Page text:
July 14, 1983. When I woke up, I was laying crossways at the foot-end of a double bed in the beach cabin, on my back, uncovered. I had on a pair of Lamar U. gym shorts, once bright red but now faded almost pink – magenta, maybe – with the white piping along the sides and bottoms of the legs fraying and coming loose. The skin along my chest and belly and on the tops of my arms and legs had turned medium to dark brown. I had been out in the sun a lot that summer. After burning off a few layers of skin early on in the spring, I no longer got sunburned. Rather, each subsequent exposure just turned me darker. And, melanoma be damned, I didn’t use sun block; at times I slathered on a coconut-oil based Coppertone product called Savage Tan, something like that, which not only did not block UV rays, but I am fairly certain was formulated to actively attract them.
Anyway, I lay there, admiring my tan, with the white, four-blade ceiling fan whirring clockwise at medium speed overhead. I could smell the sea breeze coming through the open windows on the south side of the room, and hear the waves washing up on the distant beach, faintly. The daylight was bright and streaming in at an angle from the east. Without a clock or anything to look at, I guessed it was about 10:30 a.m.
I glanced to my right, and saw my girlfriend, Diane, in light-blue panties and an oversized Moose Head baseball T-shirt (mine, actually), sleeping in a semi-fetal position on her side and facing toward me, up near the head of the bed. Poor girl. I would nearly kill her in the bed at nights sometimes. I tended to flop around like a fish in my sleep, especially after a lot of drinking; meanwhile, Diane would reactively move around the bed, sort of like a hermit crab, trying to avoid me. I’d met Diane originally at a friend’s party, and we’d been together for nearly a year. I wondered sometimes how she put up with me.
She was goddamn beautiful, Diane was. She was about 5’ 6”, slender but not skinny. Between blonde and brownish hair, I don’t know what you call it, with (she said) natural streaks in it. Physically, she had most of the right things in pretty much all the right places, and I never could decide which of her many assets I liked the most. Which was a nice problem to have, mind you. Even better than that, she was funny, and intelligent, and could and would party her ass off. She could drink most women (and a lot of men) under the table, without being obnoxious about it. And, she liked hanging around with me. Just about a perfect girl. We partied together, laughed together, made love, talked about Thomas Mann and Kafka and Goethe and Herman Hesse – I’d been bogged down in Dostoevsky for quite awhile by that time, the fuckin’ Karamazov brothers and those guys, and Diane was the one who got me off the Russians and into the Germans, bless her.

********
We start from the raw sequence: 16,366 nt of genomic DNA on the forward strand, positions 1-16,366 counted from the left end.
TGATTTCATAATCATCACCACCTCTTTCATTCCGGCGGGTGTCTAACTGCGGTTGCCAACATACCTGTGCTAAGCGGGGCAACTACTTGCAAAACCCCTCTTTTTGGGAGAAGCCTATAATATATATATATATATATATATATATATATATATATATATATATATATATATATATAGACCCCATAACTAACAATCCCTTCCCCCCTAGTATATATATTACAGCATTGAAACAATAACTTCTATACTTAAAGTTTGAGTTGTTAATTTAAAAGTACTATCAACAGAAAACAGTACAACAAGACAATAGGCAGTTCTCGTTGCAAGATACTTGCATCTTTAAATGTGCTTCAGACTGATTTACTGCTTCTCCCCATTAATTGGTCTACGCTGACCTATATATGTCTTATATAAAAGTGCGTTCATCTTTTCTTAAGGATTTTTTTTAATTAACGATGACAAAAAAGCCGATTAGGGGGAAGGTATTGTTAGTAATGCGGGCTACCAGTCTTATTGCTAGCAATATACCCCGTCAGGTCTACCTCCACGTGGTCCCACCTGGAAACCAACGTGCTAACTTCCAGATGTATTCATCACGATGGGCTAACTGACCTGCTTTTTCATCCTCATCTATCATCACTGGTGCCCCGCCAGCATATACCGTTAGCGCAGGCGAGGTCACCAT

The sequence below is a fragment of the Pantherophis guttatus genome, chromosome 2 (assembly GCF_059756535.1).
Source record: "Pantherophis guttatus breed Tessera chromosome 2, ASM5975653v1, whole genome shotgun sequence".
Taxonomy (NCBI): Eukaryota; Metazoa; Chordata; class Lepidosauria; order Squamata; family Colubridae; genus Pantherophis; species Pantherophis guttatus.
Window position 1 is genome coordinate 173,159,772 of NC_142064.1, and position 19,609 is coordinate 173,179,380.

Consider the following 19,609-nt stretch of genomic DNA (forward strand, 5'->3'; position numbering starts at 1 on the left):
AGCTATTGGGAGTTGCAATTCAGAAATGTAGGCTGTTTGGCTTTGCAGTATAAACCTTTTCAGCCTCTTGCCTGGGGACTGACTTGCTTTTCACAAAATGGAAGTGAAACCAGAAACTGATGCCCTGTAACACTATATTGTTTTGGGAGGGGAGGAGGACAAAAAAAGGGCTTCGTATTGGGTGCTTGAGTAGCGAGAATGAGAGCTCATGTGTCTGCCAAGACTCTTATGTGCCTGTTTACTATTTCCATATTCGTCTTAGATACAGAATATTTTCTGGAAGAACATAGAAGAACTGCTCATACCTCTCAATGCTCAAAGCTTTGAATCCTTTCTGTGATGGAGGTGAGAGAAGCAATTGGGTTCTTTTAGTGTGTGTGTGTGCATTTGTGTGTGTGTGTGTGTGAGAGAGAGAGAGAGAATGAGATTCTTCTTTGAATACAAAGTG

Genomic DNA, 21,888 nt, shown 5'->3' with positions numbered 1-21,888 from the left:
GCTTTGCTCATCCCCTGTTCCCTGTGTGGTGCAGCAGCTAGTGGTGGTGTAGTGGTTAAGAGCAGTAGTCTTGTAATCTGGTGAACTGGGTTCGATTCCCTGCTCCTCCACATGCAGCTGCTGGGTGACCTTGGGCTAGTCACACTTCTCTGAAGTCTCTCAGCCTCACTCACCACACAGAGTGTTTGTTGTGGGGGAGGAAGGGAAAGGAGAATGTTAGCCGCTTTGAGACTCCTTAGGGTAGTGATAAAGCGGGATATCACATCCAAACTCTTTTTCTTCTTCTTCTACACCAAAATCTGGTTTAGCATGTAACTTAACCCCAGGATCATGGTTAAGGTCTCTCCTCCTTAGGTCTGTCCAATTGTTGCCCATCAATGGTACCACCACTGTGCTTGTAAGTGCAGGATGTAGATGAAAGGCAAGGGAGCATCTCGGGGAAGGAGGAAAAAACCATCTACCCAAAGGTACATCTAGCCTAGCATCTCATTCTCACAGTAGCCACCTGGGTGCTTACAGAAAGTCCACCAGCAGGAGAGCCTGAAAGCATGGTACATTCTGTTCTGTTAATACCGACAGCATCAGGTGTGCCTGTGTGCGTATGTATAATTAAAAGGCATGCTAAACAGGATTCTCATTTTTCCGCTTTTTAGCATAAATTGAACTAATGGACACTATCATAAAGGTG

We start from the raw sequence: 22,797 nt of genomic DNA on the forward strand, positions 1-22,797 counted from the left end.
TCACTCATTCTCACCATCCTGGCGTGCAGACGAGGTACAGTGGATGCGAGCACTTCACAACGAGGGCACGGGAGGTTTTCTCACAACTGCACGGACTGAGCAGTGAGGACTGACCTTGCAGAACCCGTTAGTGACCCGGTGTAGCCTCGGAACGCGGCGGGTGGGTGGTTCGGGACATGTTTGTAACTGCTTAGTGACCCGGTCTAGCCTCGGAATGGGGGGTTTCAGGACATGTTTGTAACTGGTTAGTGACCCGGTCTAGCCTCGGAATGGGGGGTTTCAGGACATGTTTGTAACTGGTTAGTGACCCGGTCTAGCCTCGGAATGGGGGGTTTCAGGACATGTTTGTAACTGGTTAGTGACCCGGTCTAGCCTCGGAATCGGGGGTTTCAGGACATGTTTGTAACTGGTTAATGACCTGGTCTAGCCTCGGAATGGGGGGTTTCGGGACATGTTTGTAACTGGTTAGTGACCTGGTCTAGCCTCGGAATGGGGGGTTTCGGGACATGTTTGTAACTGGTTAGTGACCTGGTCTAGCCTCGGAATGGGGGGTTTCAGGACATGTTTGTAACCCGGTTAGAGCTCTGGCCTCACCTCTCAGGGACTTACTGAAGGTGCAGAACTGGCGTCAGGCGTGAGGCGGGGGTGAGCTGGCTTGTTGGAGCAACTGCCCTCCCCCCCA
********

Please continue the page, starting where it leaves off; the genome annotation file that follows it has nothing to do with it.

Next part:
One other thing Diane had going for her was she could wake up in the morning, first thing – her eyes all swollen, hair going everywhere, no makeup – and still look, well, very desirable. As I lay there that morning, just looking at her for long moments while she slept, all the while suppressing an almost overwhelming urge to get up and go relieve myself, I wondered idly, if I washed my face and brushed my teeth while I was up, could I come back to the bed and maybe wake her up and interest her in a little early morning fun time? Hmmm… I should probably say, I was a bit of a self-centered prick back then. And kind of still am, really. And always sort of will be, I guess.
But don’t get me started going on about Diane, man; or this thing will never get to where it needs to go.